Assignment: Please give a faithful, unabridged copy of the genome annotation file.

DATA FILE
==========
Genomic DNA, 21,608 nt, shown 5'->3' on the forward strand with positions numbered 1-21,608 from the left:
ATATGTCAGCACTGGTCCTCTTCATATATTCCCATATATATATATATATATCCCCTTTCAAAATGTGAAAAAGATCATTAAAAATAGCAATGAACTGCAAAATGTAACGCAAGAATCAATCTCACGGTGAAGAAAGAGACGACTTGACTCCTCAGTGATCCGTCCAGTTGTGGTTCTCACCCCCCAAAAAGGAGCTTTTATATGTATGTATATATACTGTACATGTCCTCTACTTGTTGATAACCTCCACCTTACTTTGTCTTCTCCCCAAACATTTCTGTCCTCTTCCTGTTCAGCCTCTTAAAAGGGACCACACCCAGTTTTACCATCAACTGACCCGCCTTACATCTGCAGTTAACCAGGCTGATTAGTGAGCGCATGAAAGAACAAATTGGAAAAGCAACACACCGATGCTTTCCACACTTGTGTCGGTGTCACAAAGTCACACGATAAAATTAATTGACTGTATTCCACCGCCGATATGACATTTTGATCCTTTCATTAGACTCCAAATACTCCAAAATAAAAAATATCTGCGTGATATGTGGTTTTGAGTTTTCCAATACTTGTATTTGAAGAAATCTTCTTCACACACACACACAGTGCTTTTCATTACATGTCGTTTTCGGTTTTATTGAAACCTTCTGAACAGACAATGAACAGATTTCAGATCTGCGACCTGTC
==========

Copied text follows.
Genomic DNA, 21,608 nt, shown 5'->3' on the forward strand with positions numbered 1-21,608 from the left:
ATATGTCAGCACTGGTCCTCTTCATATATTCCCATATATATATATATATATCCCCTTTCAAAATGTGAAAAAGATCATTAAAAATAGCAATGAACTGCAAAATGTAACGCAAGAATCAATCTCACGGTGAAGAAAGAGACGACTTGACTCCTCAGTGATCCGTCCAGTTGTGGTTCTCACCCCCCAAAAAGGAGCTTTTATATGTATGTATATATACTGTACATGTCCTCTACTTGTTGATAACCTCCACCTTACTTTGTCTTCTCCCCAAACATTTCTGTCCTCTTCCTGTTCAGCCTCTTAAAAGGGACCACACCCAGTTTTACCATCAACTGACCCGCCTTACATCTGCAGTTAACCAGGCTGATTAGTGAGCGCATGAAAGAACAAATTGGAAAAGCAACACACCGATGCTTTCCACACTTGTGTCGGTGTCACAAAGTCACACGATAAAATTAATTGACTGTATTCCACCGCCGATATGACATTTTGATCCTTTCATTAGACTCCAAATACTCCAAAATAAAAAATATCTGCGTGATATGTGGTTTTGAGTTTTCCAATACTTGTATTTGAAGAAATCTTCTTCACACACACACACAGTGCTTTTCATTACATGTCGTTTTCGGTTTTATTGAAACCTTCTGAACAGACAATGAACAGATTTCAGATCTGCGACCTGTC